Appealing or appalling? A response to Marcus J. Borg and John Dominic Crossan
The First Paul. Reclaiming the Radical Visionary Behind the Church Conservative Icon. (NY: HarperCollins, 2009).
Our book group brings together people of diverse backgrounds eager to share our
different ideas about Christianity. We chose Borg and Crossandiscussion because it presents new insights into reading Paul. Geoffrey provided us with the books through the Helensburgh Bush Chapel. We met at Bronwyn and Ross, they set ‘s up some guidelines for the group. We did not anticipate how excited the debate would become, triggered by issues raised but not answered satisfactorily in the book. Our concluding discussion was led by Elaine who got us to each write three things that impressed us about the book, and three things we disliked about it.
We covered a lot of ideas as we listened to each other and referred to sections of the book. In this review I report on the content of the book and our reactions to it. Borg and Crossan start by examining Paul letters. They contend that Paul’s ideas might be thought of as appaling today because his first, radical message is confused with ideas from later conservative letters pretending to be Paul’s work. Thet argue that to appreciate the appeal of Paul’s true radical message, his teaching in the genuine letters has to be distinguished from the reactionary letters written in his name many years after his death.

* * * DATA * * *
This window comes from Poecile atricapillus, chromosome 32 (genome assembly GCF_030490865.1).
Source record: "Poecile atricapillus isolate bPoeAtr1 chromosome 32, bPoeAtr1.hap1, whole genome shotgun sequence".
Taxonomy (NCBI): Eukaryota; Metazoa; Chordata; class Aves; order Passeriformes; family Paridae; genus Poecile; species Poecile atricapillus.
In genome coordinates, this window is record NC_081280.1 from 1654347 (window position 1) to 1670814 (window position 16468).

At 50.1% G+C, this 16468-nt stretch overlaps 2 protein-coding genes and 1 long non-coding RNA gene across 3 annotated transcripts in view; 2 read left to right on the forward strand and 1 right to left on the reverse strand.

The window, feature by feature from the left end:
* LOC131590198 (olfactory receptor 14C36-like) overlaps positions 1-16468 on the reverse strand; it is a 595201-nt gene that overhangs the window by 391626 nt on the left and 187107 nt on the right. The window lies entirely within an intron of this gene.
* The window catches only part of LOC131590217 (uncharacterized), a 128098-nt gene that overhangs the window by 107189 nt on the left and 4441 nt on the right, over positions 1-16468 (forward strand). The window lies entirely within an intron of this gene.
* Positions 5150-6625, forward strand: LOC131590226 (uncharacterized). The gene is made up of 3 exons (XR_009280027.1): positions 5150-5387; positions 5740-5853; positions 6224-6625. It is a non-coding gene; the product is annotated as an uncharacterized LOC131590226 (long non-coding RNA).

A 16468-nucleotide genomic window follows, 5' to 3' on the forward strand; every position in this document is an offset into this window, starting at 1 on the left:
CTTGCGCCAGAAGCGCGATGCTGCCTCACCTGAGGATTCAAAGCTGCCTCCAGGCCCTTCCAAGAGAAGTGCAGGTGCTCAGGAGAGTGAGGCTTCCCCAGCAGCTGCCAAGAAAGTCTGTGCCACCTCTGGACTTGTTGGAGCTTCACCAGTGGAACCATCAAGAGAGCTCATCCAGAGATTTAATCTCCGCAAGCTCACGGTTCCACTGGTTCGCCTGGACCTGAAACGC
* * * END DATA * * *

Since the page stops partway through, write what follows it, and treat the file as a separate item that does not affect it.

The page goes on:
Borg and Crossan’s own work can be described as both appealing and appallinglling. It is an appealing non-adademic chatty presentation that might draw the reader into an entertaining rethink of Paul’s work. Borg and Crossan cross the line of reader as a participant colluding in unmasking long-standing injustice done to Paul.
However, their work, appallingly, relies too much on general ignorance about Paul,and its superficiality contributes to confusion and frustration.
In a field where information is sadly lacking to the average reader but readily availableto academics, Borg and Crossan’s failure begins with lack of acknowledgement of sources and referencing. Addressing their work to non-academic readers is noexcuse to give so little opportunity to access current scholarship on Paul. They acknowledge only three sources, mention the work of John Meier without naming any of his books, and base their arguments on ideas generated in Crossan’s 2007 book, God and Empire. Jesus Against Rome, Then and Now, without any acknowledgement. Such slackness would earn a fail at high school! If their argument works then they need to give readers a chance to follow up and develop their understanding of Paul, including an appendix explaining how they got their ideas.